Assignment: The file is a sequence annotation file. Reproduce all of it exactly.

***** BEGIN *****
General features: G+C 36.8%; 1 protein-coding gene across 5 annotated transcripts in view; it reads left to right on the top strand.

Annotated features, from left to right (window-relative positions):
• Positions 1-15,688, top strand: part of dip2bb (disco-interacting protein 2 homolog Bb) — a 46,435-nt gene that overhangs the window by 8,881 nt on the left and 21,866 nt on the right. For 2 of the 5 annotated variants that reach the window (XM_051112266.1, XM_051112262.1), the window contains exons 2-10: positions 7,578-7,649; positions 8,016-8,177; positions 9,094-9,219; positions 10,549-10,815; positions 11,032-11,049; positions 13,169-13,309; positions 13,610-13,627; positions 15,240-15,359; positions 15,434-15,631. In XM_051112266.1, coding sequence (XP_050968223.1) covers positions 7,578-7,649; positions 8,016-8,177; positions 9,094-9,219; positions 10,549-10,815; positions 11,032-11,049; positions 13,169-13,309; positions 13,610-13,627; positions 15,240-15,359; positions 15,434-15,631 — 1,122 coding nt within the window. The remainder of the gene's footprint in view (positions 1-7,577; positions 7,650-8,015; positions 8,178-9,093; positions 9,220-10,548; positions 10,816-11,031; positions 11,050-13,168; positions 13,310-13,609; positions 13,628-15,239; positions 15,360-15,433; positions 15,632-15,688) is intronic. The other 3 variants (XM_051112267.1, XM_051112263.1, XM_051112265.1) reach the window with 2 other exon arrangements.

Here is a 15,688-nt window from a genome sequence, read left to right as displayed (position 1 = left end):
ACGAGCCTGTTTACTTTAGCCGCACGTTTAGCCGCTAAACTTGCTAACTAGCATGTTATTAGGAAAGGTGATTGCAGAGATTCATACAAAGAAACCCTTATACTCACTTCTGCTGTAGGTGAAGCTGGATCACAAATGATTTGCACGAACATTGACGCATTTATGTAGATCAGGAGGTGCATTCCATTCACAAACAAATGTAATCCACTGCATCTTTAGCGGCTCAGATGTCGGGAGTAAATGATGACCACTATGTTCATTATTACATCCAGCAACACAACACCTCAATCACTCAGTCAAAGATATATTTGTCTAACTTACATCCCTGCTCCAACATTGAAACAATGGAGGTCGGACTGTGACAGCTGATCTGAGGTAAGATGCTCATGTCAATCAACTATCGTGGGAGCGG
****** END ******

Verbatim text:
General features: G+C 36.8%; 1 protein-coding gene across 5 annotated transcripts in view; it reads left to right on the top strand.

Annotated features, from left to right (window-relative positions):
• Positions 1-15,688, top strand: part of dip2bb (disco-interacting protein 2 homolog Bb) — a 46,435-nt gene that overhangs the window by 8,881 nt on the left and 21,866 nt on the right. For 2 of the 5 annotated variants that reach the window (XM_051112266.1, XM_051112262.1), the window contains exons 2-10: positions 7,578-7,649; positions 8,016-8,177; positions 9,094-9,219; positions 10,549-10,815; positions 11,032-11,049; positions 13,169-13,309; positions 13,610-13,627; positions 15,240-15,359; positions 15,434-15,631. In XM_051112266.1, coding sequence (XP_050968223.1) covers positions 7,578-7,649; positions 8,016-8,177; positions 9,094-9,219; positions 10,549-10,815; positions 11,032-11,049; positions 13,169-13,309; positions 13,610-13,627; positions 15,240-15,359; positions 15,434-15,631 — 1,122 coding nt within the window. The remainder of the gene's footprint in view (positions 1-7,577; positions 7,650-8,015; positions 8,178-9,093; positions 9,220-10,548; positions 10,816-11,031; positions 11,050-13,168; positions 13,310-13,609; positions 13,628-15,239; positions 15,360-15,433; positions 15,632-15,688) is intronic. The other 3 variants (XM_051112267.1, XM_051112263.1, XM_051112265.1) reach the window with 2 other exon arrangements.

Here is a 15,688-nt window from a genome sequence, read left to right as displayed (position 1 = left end):
ACGAGCCTGTTTACTTTAGCCGCACGTTTAGCCGCTAAACTTGCTAACTAGCATGTTATTAGGAAAGGTGATTGCAGAGATTCATACAAAGAAACCCTTATACTCACTTCTGCTGTAGGTGAAGCTGGATCACAAATGATTTGCACGAACATTGACGCATTTATGTAGATCAGGAGGTGCATTCCATTCACAAACAAATGTAATCCACTGCATCTTTAGCGGCTCAGATGTCGGGAGTAAATGATGACCACTATGTTCATTATTACATCCAGCAACACAACACCTCAATCACTCAGTCAAAGATATATTTGTCTAACTTACATCCCTGCTCCAACATTGAAACAATGGAGGTCGGACTGTGACAGCTGATCTGAGGTAAGATGCTCATGTCAATCAACTATCGTGGGAGCGG